Story originally appeared on Marriott Vacation Club.
Breaking away from the usual theme park entertainment, my family and I discovered our new favorite “ride” in Orlando: a quiet and scenic boat tour of the area’s off-the-beaten-path waterways.
During a recent Orlando getaway, my family was afflicted with a common vacation ailment: Theme Park Exhaustion. We had waited in long lines for rides, spent hours queuing up for thrills and then fought our way through crowds to get in line again for dining (even with reservations).
My husband and I were hot and tired, and even my tween son — a lover of high adrenaline rides and the reason we were on a theme park vacation in the first place — had turned into Grumpy. Hoping to find a remedy, we set off for a vacation from our vacation, seeking some green space away from Orlando’s whirling theme parks.
Winter Park to the Rescue
Winter Park is a favorite destination for locals because of its charming downtown filled with independent boutiques, wine bars, coffee shops and eateries. Since I was traveling with my 11-year-old son, though, shopping and wine sipping weren’t on the agenda.
Luckily, I had another idea for our day trip away from the parks: exploring Orlando’s quiet waterways. Just a few blocks from the town’s main street, we found the entrance to Winter Park’s Scenic Boat Tour, a bit of classic Florida that focuses on nature instead of thrills.
Setting Sail on the Scenic Boat Tour
Stepping from the rickety dock onto the gadget-free pontoon boat, with its open top and bench seats, was a little bit like stepping back in time into another Orlando. No piped in music, no flashing lights, no 4-D imaging — just sunshine, water and a very merry captain, a retiree who told super corny jokes for old-fashioned laughs.
I looked nervously at my son: What would he think after the high-tech adrenaline of the theme parks? He smiled at the captain, at the blue sky and the sparkling water, and relaxed onto his perch overlooking at the glassy lake. He cracked up at the jokes (I wish I could tell you the setup, but I only remember the punch lines, most of which involved the word “DUCK!” because of the low bridges we encountered). Along the way, he started to transform from Grumpy back into my smiling son again.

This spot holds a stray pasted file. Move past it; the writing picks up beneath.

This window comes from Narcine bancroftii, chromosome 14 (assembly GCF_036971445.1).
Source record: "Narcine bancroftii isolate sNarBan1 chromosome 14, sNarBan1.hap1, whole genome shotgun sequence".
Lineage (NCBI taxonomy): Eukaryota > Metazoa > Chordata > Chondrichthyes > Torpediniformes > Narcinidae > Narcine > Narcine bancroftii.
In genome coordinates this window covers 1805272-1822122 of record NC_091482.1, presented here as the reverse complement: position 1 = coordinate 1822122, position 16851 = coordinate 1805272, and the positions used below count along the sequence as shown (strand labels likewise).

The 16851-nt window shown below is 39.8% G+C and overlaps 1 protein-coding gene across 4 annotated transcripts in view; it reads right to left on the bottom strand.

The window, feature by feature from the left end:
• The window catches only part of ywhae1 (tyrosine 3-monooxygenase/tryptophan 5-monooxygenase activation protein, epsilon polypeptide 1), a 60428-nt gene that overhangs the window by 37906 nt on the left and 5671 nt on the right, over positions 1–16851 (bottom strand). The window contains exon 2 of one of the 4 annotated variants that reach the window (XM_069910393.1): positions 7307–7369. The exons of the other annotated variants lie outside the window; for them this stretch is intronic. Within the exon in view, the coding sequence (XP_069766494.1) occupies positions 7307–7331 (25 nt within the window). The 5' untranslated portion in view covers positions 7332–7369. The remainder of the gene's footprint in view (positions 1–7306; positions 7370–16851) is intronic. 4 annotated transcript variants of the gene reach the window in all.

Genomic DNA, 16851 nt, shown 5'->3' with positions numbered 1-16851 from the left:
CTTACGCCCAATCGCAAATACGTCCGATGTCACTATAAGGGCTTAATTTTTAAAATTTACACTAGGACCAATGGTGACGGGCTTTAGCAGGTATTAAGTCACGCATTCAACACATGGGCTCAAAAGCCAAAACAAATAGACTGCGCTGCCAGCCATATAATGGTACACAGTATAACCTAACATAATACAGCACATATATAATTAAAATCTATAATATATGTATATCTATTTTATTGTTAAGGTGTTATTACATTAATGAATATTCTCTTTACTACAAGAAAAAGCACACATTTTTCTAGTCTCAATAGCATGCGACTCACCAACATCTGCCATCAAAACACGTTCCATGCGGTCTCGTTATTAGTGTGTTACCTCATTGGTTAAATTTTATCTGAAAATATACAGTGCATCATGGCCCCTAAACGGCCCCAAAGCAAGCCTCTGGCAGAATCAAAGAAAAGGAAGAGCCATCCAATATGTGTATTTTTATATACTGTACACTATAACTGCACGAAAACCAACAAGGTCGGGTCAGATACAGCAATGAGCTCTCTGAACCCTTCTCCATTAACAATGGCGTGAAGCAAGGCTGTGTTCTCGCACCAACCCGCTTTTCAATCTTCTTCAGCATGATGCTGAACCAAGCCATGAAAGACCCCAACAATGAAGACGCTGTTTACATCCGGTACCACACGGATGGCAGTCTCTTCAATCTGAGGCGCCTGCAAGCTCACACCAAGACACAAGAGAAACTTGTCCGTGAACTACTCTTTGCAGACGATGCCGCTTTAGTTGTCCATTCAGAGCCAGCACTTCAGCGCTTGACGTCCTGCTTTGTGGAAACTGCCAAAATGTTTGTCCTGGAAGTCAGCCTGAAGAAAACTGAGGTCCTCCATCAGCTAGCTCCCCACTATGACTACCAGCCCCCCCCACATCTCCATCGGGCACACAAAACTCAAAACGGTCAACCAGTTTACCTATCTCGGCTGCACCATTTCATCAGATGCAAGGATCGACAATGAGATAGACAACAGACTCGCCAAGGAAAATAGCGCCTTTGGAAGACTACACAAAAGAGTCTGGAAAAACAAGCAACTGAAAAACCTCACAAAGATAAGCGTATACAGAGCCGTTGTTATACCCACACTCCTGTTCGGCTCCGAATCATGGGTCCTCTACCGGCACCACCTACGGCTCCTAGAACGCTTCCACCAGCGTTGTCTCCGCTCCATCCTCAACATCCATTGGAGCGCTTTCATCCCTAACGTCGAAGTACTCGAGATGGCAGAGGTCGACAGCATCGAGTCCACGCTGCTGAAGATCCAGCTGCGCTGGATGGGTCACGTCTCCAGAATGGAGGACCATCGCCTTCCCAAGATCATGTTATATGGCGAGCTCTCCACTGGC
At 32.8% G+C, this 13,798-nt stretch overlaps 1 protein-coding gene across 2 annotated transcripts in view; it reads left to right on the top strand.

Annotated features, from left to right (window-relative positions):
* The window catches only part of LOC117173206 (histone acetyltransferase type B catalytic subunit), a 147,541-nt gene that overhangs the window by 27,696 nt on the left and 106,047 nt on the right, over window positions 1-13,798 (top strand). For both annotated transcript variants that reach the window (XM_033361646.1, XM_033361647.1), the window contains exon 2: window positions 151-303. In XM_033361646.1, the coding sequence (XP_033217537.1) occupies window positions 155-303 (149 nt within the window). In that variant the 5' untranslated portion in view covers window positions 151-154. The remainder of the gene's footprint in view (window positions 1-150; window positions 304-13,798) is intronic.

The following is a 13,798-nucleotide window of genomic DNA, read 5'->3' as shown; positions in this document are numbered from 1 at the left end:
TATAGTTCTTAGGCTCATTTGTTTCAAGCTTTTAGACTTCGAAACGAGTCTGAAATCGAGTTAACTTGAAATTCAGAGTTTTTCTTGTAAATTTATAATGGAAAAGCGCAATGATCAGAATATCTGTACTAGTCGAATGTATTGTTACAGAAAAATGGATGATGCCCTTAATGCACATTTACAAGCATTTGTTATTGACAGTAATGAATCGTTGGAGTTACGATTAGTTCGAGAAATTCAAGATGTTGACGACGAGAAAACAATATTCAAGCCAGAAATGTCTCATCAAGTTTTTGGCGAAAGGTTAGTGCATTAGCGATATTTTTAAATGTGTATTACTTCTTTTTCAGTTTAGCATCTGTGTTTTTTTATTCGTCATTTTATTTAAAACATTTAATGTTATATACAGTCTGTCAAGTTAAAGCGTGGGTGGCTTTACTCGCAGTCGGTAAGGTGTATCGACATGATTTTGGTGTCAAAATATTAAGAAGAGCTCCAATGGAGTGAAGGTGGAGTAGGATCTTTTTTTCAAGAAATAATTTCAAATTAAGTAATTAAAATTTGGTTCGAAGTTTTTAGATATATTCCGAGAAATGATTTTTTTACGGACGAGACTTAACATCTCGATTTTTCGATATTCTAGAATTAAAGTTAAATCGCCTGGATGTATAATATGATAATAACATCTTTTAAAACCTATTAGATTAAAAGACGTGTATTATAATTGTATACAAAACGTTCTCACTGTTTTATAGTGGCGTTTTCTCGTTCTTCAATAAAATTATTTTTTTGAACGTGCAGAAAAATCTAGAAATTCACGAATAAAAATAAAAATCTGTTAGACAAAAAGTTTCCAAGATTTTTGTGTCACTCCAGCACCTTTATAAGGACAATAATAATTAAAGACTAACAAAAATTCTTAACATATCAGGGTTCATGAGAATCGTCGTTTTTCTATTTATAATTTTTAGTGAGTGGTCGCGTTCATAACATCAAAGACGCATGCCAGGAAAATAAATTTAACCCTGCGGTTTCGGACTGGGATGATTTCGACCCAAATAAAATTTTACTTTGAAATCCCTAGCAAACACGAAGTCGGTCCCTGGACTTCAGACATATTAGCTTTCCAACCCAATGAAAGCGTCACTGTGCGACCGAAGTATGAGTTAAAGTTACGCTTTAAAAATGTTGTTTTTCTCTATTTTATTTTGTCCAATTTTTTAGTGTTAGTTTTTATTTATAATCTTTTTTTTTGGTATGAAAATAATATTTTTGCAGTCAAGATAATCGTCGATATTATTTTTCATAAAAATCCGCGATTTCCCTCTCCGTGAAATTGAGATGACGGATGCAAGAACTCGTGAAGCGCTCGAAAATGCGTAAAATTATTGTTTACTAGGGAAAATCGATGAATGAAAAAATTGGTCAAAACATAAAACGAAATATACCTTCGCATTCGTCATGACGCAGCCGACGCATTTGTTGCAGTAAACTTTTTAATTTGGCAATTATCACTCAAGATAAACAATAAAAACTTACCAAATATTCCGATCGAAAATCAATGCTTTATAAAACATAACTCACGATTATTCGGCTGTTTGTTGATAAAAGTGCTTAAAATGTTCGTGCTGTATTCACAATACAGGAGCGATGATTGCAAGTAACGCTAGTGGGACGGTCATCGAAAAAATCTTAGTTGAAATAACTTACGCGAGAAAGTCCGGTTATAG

Bring sunscreen and a hat for the scenic tour — there’s no canopy on the boat due to the low bridge clearance.
Floating Along Winter Park’s Peaceful Waterways
Our moods continued to lift as the low boat splashed along the water and our captain pointed out a variety of birds and trees, including a ghostly looking cypress, moss dripping from its branches. While traversing from lake to lake, the boat tour floats down through several canals that are so narrow, we could have reached out with both arms and touched the sides. We also passed under low bridges and branches — DUCK! — which provided an old-school thrill for my son and the other kids on board.
At Lake Virginia, we looked at stately old homes and the beautiful 19th-century campus of Rollins College (everyone’s childhood favorite, Mr. Rogers, is a graduate). I loved hearing about roaring 20s parties and marveling at historic homes; my son and husband were more interested in the wildlife all around us. We searched for alligators along the banks and spotted a graceful crane trying to snag a fish from the water. One highlight of the journey was a tree that had lost its leaves, and instead was adorned with leftover Christmas baubles — and birds acting like decorations themselves.
A Classic Orlando Attraction
It turns out that we’re not alone in seeking out some quiet time on the lake. The Winter Park Scenic Boat Tour has been operating since 1938, winding its way along the narrow canals that connect Lake Osceola, Lake Virginia and Lake Maitland, the largest of the group. And it’s an old-fashioned bargain to boot: Just $14 for adults, and $7 for kids 2 to 11.
After an hour on the water enjoying this Orlando classic, we were re-energized and relaxed. Instead of jumping into the car and heading back to hustle and bustle, we meandered around Winter Park, enjoying some treats and dinner without long lines or high prices. Now that we know the cure to Theme Park Exhaustion, we’ll definitely be back to float along the Scenic Boat Tour on our next trip to Orlando.